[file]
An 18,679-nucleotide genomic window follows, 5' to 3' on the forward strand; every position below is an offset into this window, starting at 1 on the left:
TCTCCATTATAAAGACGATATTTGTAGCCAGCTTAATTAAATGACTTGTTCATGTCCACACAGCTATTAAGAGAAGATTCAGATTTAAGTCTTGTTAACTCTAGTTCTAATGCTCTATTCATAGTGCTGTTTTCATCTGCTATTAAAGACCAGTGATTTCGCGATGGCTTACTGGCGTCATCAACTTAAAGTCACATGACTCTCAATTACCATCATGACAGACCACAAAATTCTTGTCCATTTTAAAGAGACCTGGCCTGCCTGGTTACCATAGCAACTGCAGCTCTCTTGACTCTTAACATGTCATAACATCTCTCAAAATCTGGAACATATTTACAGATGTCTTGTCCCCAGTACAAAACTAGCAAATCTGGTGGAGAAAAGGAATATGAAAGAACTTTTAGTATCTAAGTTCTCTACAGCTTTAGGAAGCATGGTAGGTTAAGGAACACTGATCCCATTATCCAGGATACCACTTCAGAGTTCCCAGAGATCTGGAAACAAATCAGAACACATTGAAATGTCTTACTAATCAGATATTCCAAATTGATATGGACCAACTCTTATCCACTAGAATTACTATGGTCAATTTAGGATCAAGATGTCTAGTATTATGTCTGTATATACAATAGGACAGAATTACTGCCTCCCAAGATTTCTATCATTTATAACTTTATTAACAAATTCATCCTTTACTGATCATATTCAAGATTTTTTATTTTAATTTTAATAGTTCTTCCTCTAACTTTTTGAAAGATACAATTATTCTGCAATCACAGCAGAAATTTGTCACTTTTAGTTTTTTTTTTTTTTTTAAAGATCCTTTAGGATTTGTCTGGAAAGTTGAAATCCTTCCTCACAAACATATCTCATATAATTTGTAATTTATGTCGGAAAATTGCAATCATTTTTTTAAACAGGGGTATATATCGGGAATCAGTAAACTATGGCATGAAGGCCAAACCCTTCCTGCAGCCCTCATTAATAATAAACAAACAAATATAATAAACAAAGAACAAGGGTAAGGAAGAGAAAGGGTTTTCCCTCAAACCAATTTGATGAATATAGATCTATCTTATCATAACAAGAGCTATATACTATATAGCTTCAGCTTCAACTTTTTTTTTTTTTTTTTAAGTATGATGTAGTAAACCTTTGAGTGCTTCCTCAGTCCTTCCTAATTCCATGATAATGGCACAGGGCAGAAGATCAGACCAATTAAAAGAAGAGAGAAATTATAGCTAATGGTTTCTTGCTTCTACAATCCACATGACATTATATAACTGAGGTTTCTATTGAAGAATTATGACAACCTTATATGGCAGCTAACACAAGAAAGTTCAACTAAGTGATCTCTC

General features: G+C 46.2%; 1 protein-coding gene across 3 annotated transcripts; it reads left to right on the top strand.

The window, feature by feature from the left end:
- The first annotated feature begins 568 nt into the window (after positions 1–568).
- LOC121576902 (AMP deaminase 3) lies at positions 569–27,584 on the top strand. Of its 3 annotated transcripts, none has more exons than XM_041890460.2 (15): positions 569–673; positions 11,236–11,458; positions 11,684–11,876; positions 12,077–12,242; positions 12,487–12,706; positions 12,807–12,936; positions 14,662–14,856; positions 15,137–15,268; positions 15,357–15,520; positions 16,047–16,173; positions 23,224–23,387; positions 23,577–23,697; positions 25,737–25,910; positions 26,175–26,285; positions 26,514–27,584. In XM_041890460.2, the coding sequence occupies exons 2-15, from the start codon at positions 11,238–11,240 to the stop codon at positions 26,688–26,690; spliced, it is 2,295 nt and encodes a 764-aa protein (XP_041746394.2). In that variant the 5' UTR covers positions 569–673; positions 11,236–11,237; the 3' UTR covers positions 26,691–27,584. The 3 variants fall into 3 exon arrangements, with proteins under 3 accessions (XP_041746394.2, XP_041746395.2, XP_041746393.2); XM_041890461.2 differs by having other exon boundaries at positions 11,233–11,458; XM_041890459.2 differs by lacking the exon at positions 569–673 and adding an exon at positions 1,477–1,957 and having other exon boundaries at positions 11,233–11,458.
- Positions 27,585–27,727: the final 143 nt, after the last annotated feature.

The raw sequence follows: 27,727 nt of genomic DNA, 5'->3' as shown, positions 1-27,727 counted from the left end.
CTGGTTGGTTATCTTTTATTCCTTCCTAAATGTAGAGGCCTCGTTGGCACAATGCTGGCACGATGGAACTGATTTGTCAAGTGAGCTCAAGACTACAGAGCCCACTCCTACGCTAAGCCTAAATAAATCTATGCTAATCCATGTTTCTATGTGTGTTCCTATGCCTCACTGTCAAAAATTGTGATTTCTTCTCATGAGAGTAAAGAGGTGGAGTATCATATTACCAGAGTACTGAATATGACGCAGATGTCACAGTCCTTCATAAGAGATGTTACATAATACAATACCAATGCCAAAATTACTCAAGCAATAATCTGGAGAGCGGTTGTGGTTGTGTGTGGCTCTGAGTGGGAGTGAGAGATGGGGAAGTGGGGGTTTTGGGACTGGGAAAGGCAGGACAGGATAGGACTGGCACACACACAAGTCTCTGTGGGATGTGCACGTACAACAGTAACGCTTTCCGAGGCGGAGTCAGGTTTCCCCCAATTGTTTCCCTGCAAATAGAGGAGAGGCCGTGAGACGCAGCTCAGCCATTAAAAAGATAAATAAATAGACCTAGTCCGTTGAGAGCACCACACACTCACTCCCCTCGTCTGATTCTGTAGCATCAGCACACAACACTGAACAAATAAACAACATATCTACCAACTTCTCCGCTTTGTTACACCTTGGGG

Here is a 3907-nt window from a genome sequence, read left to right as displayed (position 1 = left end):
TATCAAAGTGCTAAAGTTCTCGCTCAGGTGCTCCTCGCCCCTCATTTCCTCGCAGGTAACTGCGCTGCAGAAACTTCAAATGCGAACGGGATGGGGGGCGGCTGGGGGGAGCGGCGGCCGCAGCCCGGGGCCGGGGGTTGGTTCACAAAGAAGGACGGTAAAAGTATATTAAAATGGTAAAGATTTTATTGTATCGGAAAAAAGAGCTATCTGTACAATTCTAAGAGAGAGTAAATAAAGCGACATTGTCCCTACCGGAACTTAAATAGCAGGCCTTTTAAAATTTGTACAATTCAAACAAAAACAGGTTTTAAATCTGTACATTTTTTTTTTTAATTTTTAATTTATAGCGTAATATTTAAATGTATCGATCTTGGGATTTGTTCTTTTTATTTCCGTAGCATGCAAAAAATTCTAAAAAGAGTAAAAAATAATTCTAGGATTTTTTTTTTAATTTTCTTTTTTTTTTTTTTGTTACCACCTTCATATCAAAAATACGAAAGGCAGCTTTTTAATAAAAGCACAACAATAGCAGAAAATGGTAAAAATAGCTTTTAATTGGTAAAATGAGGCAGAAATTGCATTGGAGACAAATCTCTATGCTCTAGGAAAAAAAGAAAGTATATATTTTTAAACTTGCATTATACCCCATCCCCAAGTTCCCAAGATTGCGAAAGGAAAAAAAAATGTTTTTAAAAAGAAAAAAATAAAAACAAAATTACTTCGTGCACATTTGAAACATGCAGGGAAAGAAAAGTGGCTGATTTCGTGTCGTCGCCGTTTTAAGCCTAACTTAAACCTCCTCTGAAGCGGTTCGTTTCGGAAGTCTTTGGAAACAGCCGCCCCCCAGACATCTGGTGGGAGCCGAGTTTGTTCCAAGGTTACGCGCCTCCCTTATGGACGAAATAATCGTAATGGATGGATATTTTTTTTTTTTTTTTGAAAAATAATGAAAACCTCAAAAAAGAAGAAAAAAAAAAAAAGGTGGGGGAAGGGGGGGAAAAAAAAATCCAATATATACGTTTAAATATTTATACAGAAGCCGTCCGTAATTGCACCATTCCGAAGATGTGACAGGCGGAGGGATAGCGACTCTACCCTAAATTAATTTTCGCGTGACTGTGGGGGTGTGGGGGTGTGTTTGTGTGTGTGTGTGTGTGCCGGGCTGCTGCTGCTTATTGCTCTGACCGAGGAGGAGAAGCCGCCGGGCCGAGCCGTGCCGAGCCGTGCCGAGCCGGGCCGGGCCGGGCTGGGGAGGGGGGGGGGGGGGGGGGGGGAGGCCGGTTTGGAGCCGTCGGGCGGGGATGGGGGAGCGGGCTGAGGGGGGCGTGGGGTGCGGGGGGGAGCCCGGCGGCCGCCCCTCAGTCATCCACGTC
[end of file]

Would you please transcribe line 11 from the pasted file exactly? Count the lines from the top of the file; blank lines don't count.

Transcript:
TATCAAAGTGCTAAAGTTCTCGCTCAGGTGCTCCTCGCCCCTCATTTCCTCGCAGGTAACTGCGCTGCAGAAACTTCAAATGCGAACGGGATGGGGGGCGGCTGGGGGGAGCGGCGGCCGCAGCCCGGGGCCGGGGGTTGGTTCACAAAGAAGGACGGTAAAAGTATATTAAAATGGTAAAGATTTTATTGTATCGGAAAAAAGAGCTATCTGTACAATTCTAAGAGAGAGTAAATAAAGCGACATTGTCCCTACCGGAACTTAAATAGCAGGCCTTTTAAAATTTGTACAATTCAAACAAAAACAGGTTTTAAATCTGTACATTTTTTTTTTTAATTTTTAATTTATAGCGTAATATTTAAATGTATCGATCTTGGGATTTGTTCTTTTTATTTCCGTAGCATGCAAAAAATTCTAAAAAGAGTAAAAAATAATTCTAGGATTTTTTTTTTAATTTTCTTTTTTTTTTTTTTGTTACCACCTTCATATCAAAAATACGAAAGGCAGCTTTTTAATAAAAGCACAACAATAGCAGAAAATGGTAAAAATAGCTTTTAATTGGTAAAATGAGGCAGAAATTGCATTGGAGACAAATCTCTATGCTCTAGGAAAAAAAGAAAGTATATATTTTTAAACTTGCATTATACCCCATCCCCAAGTTCCCAAGATTGCGAAAGGAAAAAAAAATGTTTTTAAAAAGAAAAAAATAAAAACAAAATTACTTCGTGCACATTTGAAACATGCAGGGAAAGAAAAGTGGCTGATTTCGTGTCGTCGCCGTTTTAAGCCTAACTTAAACCTCCTCTGAAGCGGTTCGTTTCGGAAGTCTTTGGAAACAGCCGCCCCCCAGACATCTGGTGGGAGCCGAGTTTGTTCCAAGGTTACGCGCCTCCCTTATGGACGAAATAATCGTAATGGATGGATATTTTTTTTTTTTTTTTGAAAAATAATGAAAACCTCAAAAAAGAAGAAAAAAAAAAAAAGGTGGGGGAAGGGGGGGAAAAAAAAATCCAATATATACGTTTAAATATTTATACAGAAGCCGTCCGTAATTGCACCATTCCGAAGATGTGACAGGCGGAGGGATAGCGACTCTACCCTAAATTAATTTTCGCGTGACTGTGGGGGTGTGGGGGTGTGTTTGTGTGTGTGTGTGTGTGCCGGGCTGCTGCTGCTTATTGCTCTGACCGAGGAGGAGAAGCCGCCGGGCCGAGCCGTGCCGAGCCGTGCCGAGCCGGGCCGGGCCGGGCTGGGGAGGGGGGGGGGGGGGGGGGGGGAGGCCGGTTTGGAGCCGTCGGGCGGGGATGGGGGAGCGGGCTGAGGGGGGCGTGGGGTGCGGGGGGGAGCCCGGCGGCCGCCCCTCAGTCATCCACGTC